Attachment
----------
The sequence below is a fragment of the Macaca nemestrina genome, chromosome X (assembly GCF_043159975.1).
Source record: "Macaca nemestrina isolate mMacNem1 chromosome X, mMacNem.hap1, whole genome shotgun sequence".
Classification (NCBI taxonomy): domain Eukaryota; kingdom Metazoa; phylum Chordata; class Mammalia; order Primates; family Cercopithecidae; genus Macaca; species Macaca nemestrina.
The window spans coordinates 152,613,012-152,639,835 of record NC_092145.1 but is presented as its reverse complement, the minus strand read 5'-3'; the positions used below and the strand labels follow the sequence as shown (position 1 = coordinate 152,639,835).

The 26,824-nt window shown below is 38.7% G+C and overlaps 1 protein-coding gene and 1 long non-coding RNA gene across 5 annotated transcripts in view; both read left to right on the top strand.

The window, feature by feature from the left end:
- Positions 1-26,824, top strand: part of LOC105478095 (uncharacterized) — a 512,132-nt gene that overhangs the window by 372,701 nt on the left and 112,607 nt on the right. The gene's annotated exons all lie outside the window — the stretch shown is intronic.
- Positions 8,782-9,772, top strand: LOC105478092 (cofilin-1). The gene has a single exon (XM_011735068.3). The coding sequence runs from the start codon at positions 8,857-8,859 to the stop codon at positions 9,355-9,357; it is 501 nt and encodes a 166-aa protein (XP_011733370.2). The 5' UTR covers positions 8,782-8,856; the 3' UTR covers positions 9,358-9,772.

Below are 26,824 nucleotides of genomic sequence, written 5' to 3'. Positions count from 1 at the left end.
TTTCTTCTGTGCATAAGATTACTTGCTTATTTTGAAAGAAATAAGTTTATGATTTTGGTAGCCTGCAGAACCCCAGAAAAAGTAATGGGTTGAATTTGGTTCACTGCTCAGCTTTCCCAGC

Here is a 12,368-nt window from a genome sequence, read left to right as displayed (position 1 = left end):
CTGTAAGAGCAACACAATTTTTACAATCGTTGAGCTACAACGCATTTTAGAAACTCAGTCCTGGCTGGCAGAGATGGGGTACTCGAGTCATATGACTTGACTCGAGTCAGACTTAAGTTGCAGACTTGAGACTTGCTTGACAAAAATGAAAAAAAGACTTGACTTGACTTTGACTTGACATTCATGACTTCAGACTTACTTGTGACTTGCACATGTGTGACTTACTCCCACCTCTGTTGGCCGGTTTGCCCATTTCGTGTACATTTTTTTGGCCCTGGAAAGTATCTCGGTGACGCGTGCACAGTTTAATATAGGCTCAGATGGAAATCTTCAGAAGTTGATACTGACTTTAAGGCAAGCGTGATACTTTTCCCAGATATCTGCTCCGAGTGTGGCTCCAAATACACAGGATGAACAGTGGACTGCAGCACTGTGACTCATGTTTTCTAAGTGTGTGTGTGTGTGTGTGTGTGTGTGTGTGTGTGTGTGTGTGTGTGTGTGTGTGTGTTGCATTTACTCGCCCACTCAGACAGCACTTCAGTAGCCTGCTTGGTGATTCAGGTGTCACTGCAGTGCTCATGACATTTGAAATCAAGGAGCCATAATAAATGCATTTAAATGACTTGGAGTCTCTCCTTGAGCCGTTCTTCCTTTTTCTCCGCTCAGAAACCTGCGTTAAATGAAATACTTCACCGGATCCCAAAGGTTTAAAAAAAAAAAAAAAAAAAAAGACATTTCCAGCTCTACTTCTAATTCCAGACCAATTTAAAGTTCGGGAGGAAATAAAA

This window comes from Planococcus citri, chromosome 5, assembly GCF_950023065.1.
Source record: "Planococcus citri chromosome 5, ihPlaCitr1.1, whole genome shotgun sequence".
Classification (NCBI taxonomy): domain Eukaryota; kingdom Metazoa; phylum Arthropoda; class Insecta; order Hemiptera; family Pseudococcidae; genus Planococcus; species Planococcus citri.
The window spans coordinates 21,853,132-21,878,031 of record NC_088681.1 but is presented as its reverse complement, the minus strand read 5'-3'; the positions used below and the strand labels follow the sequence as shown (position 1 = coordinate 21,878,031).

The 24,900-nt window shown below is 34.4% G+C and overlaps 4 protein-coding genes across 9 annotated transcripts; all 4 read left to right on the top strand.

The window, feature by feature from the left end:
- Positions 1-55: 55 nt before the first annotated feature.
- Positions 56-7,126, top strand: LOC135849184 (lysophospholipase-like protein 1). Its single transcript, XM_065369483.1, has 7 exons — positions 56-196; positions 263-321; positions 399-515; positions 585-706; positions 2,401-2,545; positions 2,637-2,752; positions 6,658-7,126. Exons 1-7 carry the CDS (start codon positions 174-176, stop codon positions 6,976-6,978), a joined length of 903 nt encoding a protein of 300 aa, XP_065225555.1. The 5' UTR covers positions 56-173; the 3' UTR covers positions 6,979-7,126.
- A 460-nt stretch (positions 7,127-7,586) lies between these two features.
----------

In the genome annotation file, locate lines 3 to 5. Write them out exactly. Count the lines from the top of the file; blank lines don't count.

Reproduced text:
Classification (NCBI taxonomy): domain Eukaryota; kingdom Metazoa; phylum Chordata; class Mammalia; order Primates; family Cercopithecidae; genus Macaca; species Macaca nemestrina.
The window spans coordinates 152,613,012-152,639,835 of record NC_092145.1 but is presented as its reverse complement, the minus strand read 5'-3'; the positions used below and the strand labels follow the sequence as shown (position 1 = coordinate 152,639,835).

The 26,824-nt window shown below is 38.7% G+C and overlaps 1 protein-coding gene and 1 long non-coding RNA gene across 5 annotated transcripts in view; both read left to right on the top strand.